We would like to start by expressing our appreciation for your efforts to educate midwives over the last 26+ years through your books, magazine and conferences.  Midwifery Today provides an important service to midwives all over the world, and your reach is broad.  It is for this reason that we are writing regarding the February 13, 2013 “Jan’s Corner” piece in your online E-News, formerly entitled “Childbirth Abolitionists” then retitled “Childbirth Freedom Fighters,” which drew a comparison between the contemporary midwifery movement and the movement for the abolition of slavery in the United States.

After many comments from readers on the Midwifery Today Facebook page, this article was at first slightly edited, and has now been removed. Jan, you also apologized in a thread on Facebook. We applaud the removal of the article and appreciate your apology. But we are asking you to do more. You write that you regret your words, and we can all relate to that; we have all said and done things that we wish we could take back. And the intent of this letter is not to make you feel ashamed. Rather, it is to use this incident as an opportunity to open what we hope will be a deep and ongoing discussion about a very serious problem.

The publication of this article highlighted the failure of the US midwifery profession’s leadership to integrate its advocacy for humanized birth with concern for the crisis in maternal and infant health in communities of color, especially African American communities, and to understand this crisis as the legacy of enslavement and racial oppression and violence. While the article is gone from the Midwifery Today site, the discussion it has engendered is too important to disappear without a trace. It is important to us that your readers understand why the comparison between the anti-slavery struggle and the midwifery movement is wrong and profoundly hurtful. Even more than this, however, we hope to show that the struggle to provide a full range of birthing options must address our history of racial oppression if we really want to change birth in this country.

We can all agree that in many areas across the United States, there is an egregious abuse of power in hospitals; laboring women (and women in general) are oppressed; there is a lack of informed choice for the interventions that are being used; and midwives are putting themselves at risk of hostility, large fines, and even criminal prosecution and jail time for making sure that mothers and families have evidence-based, safe, holistic and informed choices about how they bring their babies into the world.  The devotion and personal sacrifice of midwives has changed the lives of many women and families.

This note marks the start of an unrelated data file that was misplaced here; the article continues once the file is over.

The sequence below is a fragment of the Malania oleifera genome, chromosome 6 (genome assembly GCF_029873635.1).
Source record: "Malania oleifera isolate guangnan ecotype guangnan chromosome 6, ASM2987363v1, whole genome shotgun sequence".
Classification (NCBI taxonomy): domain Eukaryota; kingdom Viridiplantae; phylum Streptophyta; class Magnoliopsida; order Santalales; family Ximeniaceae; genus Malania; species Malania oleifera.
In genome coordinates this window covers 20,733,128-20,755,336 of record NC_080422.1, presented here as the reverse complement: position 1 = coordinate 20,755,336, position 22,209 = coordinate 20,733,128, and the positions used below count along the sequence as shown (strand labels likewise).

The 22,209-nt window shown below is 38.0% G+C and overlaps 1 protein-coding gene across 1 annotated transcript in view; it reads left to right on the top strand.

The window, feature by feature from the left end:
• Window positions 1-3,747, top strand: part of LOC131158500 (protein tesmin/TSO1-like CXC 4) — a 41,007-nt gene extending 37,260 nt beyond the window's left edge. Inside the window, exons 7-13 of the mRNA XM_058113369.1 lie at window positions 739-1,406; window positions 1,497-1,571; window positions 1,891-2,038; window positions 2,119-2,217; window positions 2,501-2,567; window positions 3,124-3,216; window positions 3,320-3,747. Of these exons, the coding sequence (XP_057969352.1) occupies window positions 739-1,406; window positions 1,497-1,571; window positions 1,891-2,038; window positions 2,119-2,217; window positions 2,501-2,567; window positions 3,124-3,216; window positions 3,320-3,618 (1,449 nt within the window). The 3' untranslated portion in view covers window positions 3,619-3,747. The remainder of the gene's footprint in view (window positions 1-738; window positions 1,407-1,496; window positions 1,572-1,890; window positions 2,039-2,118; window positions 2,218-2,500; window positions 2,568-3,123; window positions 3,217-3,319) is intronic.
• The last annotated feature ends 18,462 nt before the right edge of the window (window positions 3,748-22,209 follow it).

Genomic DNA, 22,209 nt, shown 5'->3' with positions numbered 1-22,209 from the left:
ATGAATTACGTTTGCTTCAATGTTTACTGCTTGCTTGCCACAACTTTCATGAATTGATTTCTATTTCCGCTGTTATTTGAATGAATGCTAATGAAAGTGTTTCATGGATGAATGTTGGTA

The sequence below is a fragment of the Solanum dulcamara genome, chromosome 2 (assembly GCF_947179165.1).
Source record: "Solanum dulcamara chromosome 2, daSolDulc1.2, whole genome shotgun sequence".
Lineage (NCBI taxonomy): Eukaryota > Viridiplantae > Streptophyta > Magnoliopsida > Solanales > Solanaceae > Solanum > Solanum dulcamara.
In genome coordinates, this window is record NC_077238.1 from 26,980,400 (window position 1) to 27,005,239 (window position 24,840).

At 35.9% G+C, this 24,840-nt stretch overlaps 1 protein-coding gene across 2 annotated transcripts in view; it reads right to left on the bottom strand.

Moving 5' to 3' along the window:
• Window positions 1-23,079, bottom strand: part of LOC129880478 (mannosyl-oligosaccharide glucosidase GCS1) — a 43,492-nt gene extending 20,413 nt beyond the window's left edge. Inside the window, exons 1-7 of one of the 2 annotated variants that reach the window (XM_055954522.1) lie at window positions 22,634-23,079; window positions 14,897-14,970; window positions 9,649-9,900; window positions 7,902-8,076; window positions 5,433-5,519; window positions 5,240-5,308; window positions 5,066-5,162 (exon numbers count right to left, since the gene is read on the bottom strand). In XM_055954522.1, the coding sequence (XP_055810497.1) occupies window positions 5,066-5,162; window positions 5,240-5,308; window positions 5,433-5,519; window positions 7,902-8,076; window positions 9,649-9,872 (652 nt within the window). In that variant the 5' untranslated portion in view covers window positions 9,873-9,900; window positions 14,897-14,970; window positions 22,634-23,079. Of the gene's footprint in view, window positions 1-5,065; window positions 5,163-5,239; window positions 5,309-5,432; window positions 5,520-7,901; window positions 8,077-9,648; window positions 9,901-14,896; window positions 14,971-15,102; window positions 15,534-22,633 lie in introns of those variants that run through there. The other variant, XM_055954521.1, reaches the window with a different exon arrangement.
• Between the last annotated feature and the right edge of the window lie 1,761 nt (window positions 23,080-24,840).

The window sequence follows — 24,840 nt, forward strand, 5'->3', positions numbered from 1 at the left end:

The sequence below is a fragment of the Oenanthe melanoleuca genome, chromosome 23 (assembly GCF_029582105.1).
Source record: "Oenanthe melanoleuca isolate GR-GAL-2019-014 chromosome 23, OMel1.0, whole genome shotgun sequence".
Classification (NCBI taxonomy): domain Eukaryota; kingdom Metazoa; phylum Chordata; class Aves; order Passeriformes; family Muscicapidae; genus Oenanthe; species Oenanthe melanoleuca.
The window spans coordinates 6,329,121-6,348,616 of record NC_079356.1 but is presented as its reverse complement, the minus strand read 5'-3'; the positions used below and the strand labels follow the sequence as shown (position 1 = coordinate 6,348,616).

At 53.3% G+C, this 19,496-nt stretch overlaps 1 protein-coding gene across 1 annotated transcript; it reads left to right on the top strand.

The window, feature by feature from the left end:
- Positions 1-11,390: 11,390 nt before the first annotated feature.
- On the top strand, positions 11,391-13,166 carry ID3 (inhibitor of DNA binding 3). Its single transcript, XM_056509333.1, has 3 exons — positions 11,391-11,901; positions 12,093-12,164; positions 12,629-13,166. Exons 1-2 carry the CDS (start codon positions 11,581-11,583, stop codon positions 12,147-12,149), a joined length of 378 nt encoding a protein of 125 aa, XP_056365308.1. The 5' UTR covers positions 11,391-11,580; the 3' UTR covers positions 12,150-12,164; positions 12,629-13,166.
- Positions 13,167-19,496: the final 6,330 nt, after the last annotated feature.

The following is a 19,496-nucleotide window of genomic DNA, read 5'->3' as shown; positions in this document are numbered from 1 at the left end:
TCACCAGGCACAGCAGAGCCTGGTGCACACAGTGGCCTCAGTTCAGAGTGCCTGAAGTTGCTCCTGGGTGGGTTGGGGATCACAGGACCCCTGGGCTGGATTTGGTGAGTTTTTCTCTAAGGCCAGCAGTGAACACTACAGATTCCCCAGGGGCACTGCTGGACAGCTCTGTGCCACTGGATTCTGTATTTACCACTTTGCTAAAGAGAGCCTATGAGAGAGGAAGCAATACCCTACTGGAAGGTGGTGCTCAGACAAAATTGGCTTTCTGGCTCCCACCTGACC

The work we do as midwives and birth workers needs no comparison to other struggles to be validated. But it should never be compared to the abolition of the horrors of enslavement.  There can be no comparison between the meanings of “freedom” and “choices” between these two contexts.  People from Africa were forcibly kidnapped, removed from their homes and families, transported across the ocean in the bottom of cargo ships where many of them died, then sold as property to white landowners who beat and whipped them to maintain control over them. Enslaved women were beaten and raped as part of everyday life; some were subjected to experimental surgeries on their reproductive organs with unsterilized instruments and no anesthesia. If they did manage to make it to the end of their pregnancies, their babies were often taken from them and sold to someone else. This short catalog of horrors does not even begin to scratch the surface, but it should help to illustrate why current birth care practices do not compare in their scale, violence, or power differentials to the atrocities of slavery or to the legacies left behind by such brutality.

When we talk about slavery, we cannot avoid bringing along the whole history of racial oppression, violence, and exploitation that came with it, whether we intend to or not.  The impact of slavery runs very, very deep in the families of those who were enslaved.  It is a massive wound that was inflicted over hundreds of years and several generations that continues to impact the health and well-being of African Americans today, even though the practice of what is referred to as the chattel enslavement of African people within the United States has ended. This enslavement was an atrocity carried out by white families over black families.  That is simply a historical fact.  It does not mean that any of us were personally complicit in what our ancestors may have done.  But it does mean that when we talk about slavery, we must realize the gravity of what we are about to say and how it may land with those who carry those deep generational wounds.

The same must be considered when we make references to the colonization of the U.S. and the brutal taking of lands from the Native Americans, Mexicans and First Nations peoples; the Holocaust; the Japanese internment camps; and so many other historical abuses of power by people of European ancestry.  To make analogies between these events of extreme violence and the very different modern-day struggle over birth choices honors neither.  Rather, it co-opts an ongoing intergenerational experience of trauma and oppression that does not allow people to heal.